South Pacific was revived on Broadway after its initial 1949 production, but the first major revival was the one undertaken by its composer, Richard Rodgers, in 1967 as part of his stewardship of Music Theater at Lincoln Center, an organization presenting limited summer engagements of legendary musicals at the New York State Theater in the Lincoln Center for the Performing Arts complex. Rodgers re-hired Giorgio Tozzi, who had been heard but not seen in the 1958 film version, dubbing the singing voice of Rossano Brazzi in the role of Emile de Becque, the French planter who woos Ensign Nellie Forbush on an island in the South Pacific during World War II. For Nellie, Rodgers picked Florence Henderson, a minor Broadway and TV performer whose most substantial stage credit had been starring in Fanny in 1954 opposite Ezio Pinza, who, coincidentally, had been the first Emile. (Henderson was two years away from realizing her true destiny as Carole Brady on TV's The Brady Bunch.) Tozzi certainly had the voice for his part, and Henderson, even if she was no Mary Martin (the original Nellie), was appealing. The secondary roles were also filled efficiently, and Rodgers snuck some extra music in here and there on what was billed as the "first true stereo" recording of the score. That was enough to make this South Pacific at least as good as the 1958 soundtrack, but still a far second to the original Broadway cast album.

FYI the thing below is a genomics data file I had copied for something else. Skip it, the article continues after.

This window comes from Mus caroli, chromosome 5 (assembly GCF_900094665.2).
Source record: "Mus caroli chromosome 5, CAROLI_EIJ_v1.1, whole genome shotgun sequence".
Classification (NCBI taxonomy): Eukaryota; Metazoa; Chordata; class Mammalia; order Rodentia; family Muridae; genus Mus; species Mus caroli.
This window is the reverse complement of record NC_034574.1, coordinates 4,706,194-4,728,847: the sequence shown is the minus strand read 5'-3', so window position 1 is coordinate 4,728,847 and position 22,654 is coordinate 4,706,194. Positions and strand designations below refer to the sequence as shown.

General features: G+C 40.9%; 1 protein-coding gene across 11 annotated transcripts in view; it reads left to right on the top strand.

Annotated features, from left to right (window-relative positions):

AllMusic Review by William Ruhlmann
|South Pacific, musical|